Meaning is certainly often involved when names are given (to children, or nicknames later in life); more or less depending on the culture -- European countries with a "foreign" religious tradition used to have "Christian" names deriving from Hebrew, Greek or Latin, the "original meaning" of which was totally unknown to most, or at best a matter of curiosity. Names simply recurred in families, skipping one or two generations; they reminded of the (great-)grandfather/mother more than they "meant" anything. Nowadays, especially among the least educated, babies are often named after the main characters of the last American movies / soap operas...
But even if a clear meaning is attached to a name (if only by popular etymology), it comes to mind only exceptionally. My wife is from the Middle East and she always knew her name means "wish," but that's not what she 'hears' every time her name is called. In normal usage a name stands for a face, a "person". And there must be a break, an interruption of this normal usage for the latent or potential 'meaning' behind the name to come front stage so to say. Indicated in speech by something like "that's why you were called X," "you were rightly/wrongly named," etc. Iow, even when the "meaning of a name" is transparent it can only be evoked by pun or wordplay structure, relating a functionally meaningless name to a meaningful noun, verb, etc. -- which is semantically distinct even though formally identical. And to this end, of course, a popular etymology works just as well as a "true meaning".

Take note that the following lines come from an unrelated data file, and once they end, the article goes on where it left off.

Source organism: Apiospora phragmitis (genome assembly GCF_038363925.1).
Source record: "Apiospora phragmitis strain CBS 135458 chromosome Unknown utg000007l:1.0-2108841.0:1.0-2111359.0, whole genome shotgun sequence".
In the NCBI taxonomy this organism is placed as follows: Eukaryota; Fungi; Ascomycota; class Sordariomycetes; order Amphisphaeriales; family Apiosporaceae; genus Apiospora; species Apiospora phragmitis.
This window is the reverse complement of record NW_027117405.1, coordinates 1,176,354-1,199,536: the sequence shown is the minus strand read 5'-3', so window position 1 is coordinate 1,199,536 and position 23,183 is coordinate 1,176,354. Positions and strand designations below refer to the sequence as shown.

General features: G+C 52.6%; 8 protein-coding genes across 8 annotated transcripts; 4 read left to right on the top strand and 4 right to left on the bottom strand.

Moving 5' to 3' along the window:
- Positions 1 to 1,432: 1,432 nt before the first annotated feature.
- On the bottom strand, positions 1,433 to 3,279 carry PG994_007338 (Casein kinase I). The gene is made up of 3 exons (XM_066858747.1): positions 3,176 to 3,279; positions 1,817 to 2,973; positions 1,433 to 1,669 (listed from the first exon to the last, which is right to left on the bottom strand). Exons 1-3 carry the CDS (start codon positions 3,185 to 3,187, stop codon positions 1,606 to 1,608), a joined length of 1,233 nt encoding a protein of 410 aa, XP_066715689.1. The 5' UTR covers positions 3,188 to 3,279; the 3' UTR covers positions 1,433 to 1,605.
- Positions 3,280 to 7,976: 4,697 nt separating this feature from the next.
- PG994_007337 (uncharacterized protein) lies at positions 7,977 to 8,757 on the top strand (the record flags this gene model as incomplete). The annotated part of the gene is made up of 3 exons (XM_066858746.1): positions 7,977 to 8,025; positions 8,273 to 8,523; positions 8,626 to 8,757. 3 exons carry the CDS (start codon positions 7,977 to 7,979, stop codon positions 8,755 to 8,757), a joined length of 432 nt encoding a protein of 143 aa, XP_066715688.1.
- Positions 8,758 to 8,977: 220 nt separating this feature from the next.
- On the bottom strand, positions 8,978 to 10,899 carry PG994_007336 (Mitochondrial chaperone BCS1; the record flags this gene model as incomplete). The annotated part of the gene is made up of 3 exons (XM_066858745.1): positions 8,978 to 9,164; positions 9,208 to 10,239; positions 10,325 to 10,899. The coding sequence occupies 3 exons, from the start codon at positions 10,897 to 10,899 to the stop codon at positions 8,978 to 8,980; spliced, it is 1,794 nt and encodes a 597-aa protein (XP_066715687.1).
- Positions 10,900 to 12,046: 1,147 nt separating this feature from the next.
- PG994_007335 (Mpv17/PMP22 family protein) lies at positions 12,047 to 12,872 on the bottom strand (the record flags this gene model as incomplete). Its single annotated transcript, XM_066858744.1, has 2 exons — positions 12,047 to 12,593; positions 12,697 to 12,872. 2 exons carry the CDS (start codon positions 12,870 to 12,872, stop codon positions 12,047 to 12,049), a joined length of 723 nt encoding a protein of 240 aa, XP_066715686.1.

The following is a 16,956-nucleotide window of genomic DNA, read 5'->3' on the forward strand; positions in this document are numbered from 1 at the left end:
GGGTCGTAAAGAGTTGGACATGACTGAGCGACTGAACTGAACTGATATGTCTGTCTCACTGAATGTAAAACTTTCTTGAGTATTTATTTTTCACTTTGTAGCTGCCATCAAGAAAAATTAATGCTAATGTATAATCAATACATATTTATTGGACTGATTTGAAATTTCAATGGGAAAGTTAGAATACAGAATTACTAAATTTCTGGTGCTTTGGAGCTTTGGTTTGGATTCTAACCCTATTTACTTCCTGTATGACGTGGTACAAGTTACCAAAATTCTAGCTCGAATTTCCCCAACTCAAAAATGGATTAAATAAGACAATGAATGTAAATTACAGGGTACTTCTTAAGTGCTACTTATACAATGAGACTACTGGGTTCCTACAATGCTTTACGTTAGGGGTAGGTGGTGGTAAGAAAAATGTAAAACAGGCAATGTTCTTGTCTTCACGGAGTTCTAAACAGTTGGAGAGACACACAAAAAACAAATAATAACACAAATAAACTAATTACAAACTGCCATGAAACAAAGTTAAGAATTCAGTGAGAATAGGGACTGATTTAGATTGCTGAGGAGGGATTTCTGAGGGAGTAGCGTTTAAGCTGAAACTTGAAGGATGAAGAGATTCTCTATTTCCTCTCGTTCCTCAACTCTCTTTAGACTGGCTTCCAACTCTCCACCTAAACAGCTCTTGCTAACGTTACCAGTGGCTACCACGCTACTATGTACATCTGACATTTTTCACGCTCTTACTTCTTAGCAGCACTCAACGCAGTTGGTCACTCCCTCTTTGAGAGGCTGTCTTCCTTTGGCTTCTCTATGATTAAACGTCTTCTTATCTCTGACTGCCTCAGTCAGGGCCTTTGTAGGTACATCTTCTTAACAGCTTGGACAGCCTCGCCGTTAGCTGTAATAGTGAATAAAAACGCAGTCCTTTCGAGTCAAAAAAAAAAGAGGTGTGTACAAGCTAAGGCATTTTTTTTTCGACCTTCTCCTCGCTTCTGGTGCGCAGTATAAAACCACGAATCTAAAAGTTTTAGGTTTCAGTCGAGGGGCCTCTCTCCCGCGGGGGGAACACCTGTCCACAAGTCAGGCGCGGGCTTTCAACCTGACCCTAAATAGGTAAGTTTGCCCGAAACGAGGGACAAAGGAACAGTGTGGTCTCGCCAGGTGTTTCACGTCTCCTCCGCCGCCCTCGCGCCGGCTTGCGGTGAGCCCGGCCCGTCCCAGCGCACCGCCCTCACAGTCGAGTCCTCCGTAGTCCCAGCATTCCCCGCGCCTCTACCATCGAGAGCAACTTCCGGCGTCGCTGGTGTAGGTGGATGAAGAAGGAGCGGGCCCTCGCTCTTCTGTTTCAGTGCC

In Exodus 3:14 "I am" is 'hyh, not yhwh (no way Yhwh can mean "I am"; if it's construed as a verb it is a 3rd person). Moreover it is first part of a definite structure 'hyh 'shr 'hyh, "I am/will be that/who I am/will be" which had most likely a negative nuance, as in "who/what I am is none of your business" (cf. 33:19 for a similar structure and other negative responses in theophanies, Genesis 32:30; Judges 13:18), before it appears alone in 14b; the Greek translates egô eimi ho ôn, "I am the being = the one who is," and retains ho ôn, notegô eimi, as the isolated form. The absolute egô eimi of the Fourth Gospel are more directly reminiscent of Deutero-Isaiah (41:5; 43:10 etc.) than Exodus 3.